As a pediatric health care provider, how often do you explain to parents / caregivers the importance of taking care of themselves? Self-care, you explain, is like pulling down your own oxygen mask first, to be better equipped to help others. But how many times, as a health care provider, do you practice what you preach?
Trauma informed care not only asks pediatric providers to minimize the traumatic aspects of medical care, but also take care of themselves, monitoring for signs of secondary traumatic stress. Caring for ill and injured children tests the resiliency of physicians, nurses and other health care providers. It’s difficult to see children in pain, be unable to relieve that pain, or even cause more pain through medical treatments. It’s challenging to be the person children and parents fear. It’s tough to be the phone call no wants to receive.
Practicing self-care comes in many sizes and shapes. Some healthcare professionals know what helps renew them, but never seem to find the time. Others need to try out several different activities before finding the right fit. No matter what group you fall into, you can take a few moments of self-care between each patient by practicing mindfulness. How do you do this? Aparna Iyer, a psychiatrist, shares :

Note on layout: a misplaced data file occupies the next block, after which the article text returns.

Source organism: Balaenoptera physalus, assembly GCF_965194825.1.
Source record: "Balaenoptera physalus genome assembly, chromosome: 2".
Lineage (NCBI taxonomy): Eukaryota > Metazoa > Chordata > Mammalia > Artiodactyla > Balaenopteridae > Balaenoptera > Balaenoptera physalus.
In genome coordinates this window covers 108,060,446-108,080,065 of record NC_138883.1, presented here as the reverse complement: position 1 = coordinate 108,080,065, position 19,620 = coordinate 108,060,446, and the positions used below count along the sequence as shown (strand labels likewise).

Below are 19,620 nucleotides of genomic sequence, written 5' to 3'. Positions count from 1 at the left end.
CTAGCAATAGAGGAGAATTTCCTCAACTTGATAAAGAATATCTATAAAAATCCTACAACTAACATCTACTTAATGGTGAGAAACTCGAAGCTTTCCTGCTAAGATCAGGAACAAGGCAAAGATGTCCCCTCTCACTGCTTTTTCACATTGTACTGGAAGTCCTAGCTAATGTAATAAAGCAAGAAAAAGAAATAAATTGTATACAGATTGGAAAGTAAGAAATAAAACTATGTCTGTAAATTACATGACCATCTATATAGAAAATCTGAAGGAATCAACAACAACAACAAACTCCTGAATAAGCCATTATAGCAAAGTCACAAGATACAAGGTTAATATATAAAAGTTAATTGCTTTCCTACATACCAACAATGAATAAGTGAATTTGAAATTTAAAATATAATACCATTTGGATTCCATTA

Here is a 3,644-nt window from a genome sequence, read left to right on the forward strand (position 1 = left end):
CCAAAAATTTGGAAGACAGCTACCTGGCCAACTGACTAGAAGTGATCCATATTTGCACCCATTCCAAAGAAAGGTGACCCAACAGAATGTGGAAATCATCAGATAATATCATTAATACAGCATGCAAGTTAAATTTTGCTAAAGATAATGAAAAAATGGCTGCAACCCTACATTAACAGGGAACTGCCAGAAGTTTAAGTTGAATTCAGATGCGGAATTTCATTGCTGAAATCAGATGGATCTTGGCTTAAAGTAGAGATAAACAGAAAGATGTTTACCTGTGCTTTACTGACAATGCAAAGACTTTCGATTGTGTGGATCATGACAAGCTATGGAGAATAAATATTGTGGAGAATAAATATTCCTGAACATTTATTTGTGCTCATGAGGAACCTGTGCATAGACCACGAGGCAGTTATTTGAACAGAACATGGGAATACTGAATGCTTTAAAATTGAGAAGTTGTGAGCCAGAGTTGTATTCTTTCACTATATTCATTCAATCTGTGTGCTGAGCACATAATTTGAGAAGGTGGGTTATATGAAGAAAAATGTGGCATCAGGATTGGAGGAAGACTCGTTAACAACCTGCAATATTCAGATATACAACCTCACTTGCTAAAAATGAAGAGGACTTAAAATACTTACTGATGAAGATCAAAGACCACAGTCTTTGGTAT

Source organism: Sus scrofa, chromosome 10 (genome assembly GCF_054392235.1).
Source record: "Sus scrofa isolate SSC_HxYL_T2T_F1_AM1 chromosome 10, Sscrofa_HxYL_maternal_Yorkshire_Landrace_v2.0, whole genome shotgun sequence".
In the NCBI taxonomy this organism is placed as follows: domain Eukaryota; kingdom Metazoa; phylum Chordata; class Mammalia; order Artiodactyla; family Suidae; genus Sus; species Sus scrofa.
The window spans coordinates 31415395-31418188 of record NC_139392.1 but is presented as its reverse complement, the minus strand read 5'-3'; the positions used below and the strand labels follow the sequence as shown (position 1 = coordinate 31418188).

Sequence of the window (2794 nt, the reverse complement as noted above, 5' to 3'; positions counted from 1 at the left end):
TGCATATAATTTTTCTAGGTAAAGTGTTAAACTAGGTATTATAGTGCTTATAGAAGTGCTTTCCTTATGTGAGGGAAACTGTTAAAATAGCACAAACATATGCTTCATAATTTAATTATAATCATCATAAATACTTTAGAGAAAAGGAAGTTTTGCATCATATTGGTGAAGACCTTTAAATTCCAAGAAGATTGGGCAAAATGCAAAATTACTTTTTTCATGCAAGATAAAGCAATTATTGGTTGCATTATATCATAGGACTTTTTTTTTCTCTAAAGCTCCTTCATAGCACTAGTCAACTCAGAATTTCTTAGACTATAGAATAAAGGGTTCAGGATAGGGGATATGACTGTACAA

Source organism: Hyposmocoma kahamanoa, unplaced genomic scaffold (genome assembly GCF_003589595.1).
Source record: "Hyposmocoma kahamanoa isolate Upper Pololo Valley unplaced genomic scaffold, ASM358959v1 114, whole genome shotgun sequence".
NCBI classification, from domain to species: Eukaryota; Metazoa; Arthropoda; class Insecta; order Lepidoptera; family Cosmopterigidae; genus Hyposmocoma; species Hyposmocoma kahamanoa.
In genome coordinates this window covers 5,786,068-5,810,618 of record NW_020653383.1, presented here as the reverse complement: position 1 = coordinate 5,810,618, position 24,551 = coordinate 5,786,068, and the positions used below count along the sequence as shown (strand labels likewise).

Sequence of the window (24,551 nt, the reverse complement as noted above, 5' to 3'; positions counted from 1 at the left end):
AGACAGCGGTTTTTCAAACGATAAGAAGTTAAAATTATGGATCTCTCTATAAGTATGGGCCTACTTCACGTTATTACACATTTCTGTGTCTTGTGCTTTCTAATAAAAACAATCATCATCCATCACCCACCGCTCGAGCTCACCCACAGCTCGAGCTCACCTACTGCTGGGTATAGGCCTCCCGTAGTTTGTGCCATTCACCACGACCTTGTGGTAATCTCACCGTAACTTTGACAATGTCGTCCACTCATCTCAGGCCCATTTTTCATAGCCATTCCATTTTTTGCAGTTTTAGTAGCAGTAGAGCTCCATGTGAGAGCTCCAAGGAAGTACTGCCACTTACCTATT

Breathe. Either sitting or standing, take a deep breath. Focus on your breathing and on exhaling and inhaling but especially the momentary pause in between. Pay attention to all aspects of the breathing; make note of the feeling of air entering and leaving your nose/mouth and the rise and fall of your belly as your breathe.
Pay attention. Take a moment to listen to the other sounds around you, the ones that you might not have noticed before. For example, listen to the air conditioner switch on and off. Or the cars whizzing by outside your office window. Bringing your attention to that moment draws you into the present.
Accept your emotions. Take inventory of all the emotions you’re feeling at the moment. No matter what you are feeling (anger, sadness, happiness, frustration), accept it openly. Remember that you are not your thoughts (i.e., feeling a moment of anger does not make you an angry person). And then let it go and let your mind clear.
Dr. Iyer also shares the benefits of practicing mindfulness:
Why is mindfulness in these moments important? It’s important for you, because you deserve a moment to take a breath. And for the patient, because she deserves your complete mental presence. Because if you are running on autopilot, meaning not truly being aware or present in any moment, you really aren’t fully able to engage in whatever responsibilities you might have at that moment. Because mindfulness is proven to reduce overall stress. Because when we become mindful, we are far less likely to be easily reactive or overwhelmed. Because once you start to regularly practice mindfulness, you’ll be more easily to be present during other times in your life.